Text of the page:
Water is the most important resource. Nothing strives without enough sunlight or in a bad soil, but nothing has even a chance to survive without water. Water is a very powerful energy. It grants life, and if it’s not managed properly, it takes it away through erosion. Therefore, the first matter of business after purchasing the site was water management, and it was an urgent one.
Water for the 100 newly planted fruit trees (which replace what were abandoned cow pastures), water for the pond that would later become an oasis of life and of course, water to quench our thirst after our hard labor. The installation of drinking water from the municipality was straight-forward but essential. You can’t spend more than a few hours working on the site without drinking water. On the left, this was the first man-made structure on site, located in the shade of our beautiful Lorito tree, which also serves as base for the “jungle-shower”.
The laying of the hose that moves irrigation water from a nearby stream uphill was definitely a more adventurous endeavor. First, the inspection of the stream and the choosing of an optimal intake location, then some calculations to know how much hose to buy based on GPS collected data to account for distance, slope and resistance in the hose – math works! We laid ca. 600 meters of 1″ hose through dense jungle, partly buried, partly elevated over steep and slippery ravines. Now a constant flow of clean, free water runs into our site using only the force of gravity.
The borrowed water flows through gardens and fruit orchids, allowing the plants to survive, lay deep roots and generate ever more and more organic matter, which in turn strengthens and fertilizes the soil naturally. More humidity then balances the temperature extremes locally, thus creating better conditions for insects and other creatures. The excess water flows either inward into subterranean water beds, or it flows down back into the same stream. Some of it will evaporate and build local clouds, which will carry the water up the mountain, for it to return in form of rain and close its amazing cycle.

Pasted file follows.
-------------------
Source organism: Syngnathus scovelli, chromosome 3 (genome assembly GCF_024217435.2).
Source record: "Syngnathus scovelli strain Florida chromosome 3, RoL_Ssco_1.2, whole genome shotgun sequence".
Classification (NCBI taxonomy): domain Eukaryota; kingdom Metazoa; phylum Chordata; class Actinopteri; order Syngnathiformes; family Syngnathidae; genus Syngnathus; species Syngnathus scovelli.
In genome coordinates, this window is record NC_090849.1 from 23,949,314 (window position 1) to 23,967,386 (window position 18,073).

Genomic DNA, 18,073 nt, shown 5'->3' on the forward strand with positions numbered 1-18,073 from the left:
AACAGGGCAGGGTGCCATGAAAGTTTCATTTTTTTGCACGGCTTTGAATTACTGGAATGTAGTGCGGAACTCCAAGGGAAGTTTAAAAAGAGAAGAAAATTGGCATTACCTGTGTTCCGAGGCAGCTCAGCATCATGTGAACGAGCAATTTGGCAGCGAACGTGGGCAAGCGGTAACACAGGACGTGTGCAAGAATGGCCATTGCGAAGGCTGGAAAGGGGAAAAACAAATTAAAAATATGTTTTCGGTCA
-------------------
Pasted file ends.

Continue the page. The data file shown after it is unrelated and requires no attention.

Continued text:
When the site was purchased, there was serious damage caused by erosion, which was aggravated by deforestation and the introduction of foreign grasses that were supposed to feed livestock, but in the long run took over and asphyxiated the local vegetation. The first few years of our work was focused on the implementation of erosion-countermeasures. Most notably, the right canalization of water in high-rain events, and the construction of water swales, which are designed to move rain water across the site in the slowest way possible. Reducing the speed of passing water is critical to lower its erosive force, and at the same time to keep it longer as it passes through in order to absorb it and benefit the most from its presence.